Users of Adobe Systems' digital publishing products, including Photoshop, InDesign, and Dreamweaver, will have to shell out for new versions of the software if they want to run them without glitches on Microsoft's new Windows Vista operating system, Adobe says.
According to a statement posted on Adobe's Web site, the company "does not plan to issue updates to current versions of those products for Windows Vista compatibility."
That means users will have to pay hundreds of dollars to upgrade their Adobe software if they want trouble-free performance on Windows Vista, which is now preinstalled in virtually all new PCs shipping in the United States. That's because the current versions of most of Adobe's major products won't work properly on the new operating system.
Adobe Photoshop CS2, for instance, requires users to register the software each time it's launched on a Windows Vista PC, even if it's already been registered. Dreamweaver 8, Adobe warns, will crash on some Vista computers when users browse for files. InDesign customers, meanwhile, may get a false error message indicating they do not have enough available disk space to run the product.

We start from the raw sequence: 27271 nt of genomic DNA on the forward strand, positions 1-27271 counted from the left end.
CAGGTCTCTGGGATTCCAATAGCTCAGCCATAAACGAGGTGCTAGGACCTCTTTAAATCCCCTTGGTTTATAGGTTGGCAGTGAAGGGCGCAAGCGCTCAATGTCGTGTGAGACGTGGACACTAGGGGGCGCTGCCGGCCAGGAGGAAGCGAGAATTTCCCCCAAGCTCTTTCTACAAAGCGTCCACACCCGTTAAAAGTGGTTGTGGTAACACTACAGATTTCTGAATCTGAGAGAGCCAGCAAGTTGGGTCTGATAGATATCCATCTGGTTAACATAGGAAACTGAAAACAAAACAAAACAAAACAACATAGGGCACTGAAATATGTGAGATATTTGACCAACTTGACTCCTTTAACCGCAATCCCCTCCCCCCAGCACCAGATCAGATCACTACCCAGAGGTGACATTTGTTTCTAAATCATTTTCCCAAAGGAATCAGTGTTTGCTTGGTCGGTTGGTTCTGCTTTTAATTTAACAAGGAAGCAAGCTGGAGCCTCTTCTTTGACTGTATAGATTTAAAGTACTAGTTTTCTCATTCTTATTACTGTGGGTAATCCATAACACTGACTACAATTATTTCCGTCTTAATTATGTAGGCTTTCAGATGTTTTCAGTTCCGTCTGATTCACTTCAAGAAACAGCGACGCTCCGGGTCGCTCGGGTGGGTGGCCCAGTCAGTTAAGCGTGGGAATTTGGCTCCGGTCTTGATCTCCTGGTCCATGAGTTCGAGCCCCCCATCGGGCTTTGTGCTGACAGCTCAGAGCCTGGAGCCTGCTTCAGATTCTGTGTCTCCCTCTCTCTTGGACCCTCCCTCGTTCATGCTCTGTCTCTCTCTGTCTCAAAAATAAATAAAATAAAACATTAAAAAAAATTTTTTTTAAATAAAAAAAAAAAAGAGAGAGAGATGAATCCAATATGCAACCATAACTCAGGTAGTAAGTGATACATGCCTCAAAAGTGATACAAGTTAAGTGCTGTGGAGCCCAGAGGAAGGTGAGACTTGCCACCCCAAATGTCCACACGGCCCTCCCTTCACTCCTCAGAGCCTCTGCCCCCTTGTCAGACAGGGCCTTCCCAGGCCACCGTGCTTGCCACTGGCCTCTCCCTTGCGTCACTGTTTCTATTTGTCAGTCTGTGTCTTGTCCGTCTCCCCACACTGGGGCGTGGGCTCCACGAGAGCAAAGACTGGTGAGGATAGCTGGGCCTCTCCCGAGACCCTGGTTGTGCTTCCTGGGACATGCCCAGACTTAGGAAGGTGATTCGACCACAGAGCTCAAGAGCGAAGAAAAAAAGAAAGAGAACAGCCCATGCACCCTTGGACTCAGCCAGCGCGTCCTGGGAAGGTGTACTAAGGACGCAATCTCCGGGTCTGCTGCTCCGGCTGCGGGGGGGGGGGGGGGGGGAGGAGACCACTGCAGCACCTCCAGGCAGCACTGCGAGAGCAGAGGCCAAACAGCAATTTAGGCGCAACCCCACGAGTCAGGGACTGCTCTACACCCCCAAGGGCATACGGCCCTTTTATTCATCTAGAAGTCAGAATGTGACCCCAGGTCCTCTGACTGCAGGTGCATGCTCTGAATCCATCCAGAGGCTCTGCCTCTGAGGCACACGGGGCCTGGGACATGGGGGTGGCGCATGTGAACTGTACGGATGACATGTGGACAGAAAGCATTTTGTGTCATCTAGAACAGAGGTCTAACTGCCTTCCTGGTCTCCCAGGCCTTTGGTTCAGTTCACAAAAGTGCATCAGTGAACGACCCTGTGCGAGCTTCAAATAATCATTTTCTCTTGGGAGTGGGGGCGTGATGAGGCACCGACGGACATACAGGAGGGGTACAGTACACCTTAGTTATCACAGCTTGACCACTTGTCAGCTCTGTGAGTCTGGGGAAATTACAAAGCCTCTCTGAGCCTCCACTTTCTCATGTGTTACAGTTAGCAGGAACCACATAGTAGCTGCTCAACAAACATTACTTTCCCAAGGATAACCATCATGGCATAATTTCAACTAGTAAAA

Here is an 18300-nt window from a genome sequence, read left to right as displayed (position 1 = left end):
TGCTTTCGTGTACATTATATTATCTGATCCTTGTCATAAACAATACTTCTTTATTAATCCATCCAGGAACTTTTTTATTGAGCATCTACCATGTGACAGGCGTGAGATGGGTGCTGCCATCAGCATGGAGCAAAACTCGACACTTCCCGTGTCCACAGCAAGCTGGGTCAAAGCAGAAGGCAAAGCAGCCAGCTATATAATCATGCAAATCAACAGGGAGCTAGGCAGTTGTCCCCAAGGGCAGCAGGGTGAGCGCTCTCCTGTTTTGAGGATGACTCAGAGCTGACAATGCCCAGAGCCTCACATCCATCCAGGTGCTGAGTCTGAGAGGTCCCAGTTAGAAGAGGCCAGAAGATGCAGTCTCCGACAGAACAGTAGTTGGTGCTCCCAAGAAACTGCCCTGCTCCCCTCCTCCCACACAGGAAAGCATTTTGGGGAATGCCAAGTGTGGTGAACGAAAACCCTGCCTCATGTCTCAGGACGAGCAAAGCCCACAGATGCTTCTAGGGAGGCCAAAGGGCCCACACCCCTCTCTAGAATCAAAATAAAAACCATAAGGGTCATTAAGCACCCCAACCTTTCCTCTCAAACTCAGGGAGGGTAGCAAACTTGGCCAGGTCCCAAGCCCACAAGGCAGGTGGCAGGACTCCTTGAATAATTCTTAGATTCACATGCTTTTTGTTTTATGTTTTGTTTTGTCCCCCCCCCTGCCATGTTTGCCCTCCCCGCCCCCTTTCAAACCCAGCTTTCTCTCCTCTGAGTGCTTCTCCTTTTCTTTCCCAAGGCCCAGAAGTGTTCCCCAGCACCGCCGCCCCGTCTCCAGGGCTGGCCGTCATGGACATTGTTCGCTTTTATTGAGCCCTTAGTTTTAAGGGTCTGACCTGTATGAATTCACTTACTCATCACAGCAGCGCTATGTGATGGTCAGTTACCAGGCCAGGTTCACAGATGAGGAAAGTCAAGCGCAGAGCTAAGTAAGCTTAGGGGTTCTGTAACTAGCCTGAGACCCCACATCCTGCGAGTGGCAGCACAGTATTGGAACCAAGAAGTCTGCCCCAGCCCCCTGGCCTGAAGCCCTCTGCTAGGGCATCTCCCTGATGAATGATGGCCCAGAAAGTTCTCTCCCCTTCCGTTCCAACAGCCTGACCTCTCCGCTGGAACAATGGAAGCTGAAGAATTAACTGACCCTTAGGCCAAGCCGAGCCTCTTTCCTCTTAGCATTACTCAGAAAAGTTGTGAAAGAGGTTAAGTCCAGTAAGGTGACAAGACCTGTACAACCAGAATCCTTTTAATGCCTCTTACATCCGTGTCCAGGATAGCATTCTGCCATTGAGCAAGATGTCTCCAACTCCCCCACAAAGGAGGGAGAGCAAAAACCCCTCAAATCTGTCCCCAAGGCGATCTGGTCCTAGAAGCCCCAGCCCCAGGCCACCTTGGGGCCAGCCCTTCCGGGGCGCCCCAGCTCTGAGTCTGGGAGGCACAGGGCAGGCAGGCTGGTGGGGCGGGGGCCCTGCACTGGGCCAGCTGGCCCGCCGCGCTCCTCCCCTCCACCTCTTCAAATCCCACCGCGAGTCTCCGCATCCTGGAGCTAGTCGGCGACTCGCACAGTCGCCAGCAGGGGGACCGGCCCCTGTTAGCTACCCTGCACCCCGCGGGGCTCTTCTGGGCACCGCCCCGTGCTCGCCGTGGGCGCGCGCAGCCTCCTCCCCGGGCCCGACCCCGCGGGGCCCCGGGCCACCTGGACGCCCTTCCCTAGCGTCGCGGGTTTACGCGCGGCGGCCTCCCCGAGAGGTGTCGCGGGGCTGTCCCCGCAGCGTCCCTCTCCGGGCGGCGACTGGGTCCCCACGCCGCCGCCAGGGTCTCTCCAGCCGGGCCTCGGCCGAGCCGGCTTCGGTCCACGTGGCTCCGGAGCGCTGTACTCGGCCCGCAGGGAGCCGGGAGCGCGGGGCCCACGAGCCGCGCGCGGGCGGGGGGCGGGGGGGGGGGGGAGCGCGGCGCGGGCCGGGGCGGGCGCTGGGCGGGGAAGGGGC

Adobe lists a number of other known Windows Vista compatibility problems for those and other products. Additionally, Adobe Acrobat 8 encounters errors when run atop the new Windows OS, but the company says it plans to issue a free patch in the first half of 2007 to resolve those issues.
The bottom line is that Adobe customers who are satisfied with the current versions of their software will have little choice but to pay for upgrades if they buy a new PC this year. Adobe says the newest versions of Photoshop, InDesign, Dreamweaver, and several other products will ship this spring and will be fully compatible with Windows Vista.
Tensions between Adobe and Microsoft may be partly behind Adobe's less than warm embrace of Windows Vista, the consumer version of which launched in January. Adobe recently accused Microsoft of violating European Union trade laws, claiming that Microsoft's bundling of Vista and the XML Paper Specification document creation application -- a potential competitor to Acrobat -- is anticompetitive.
Adobe officials were not immediately available to comment.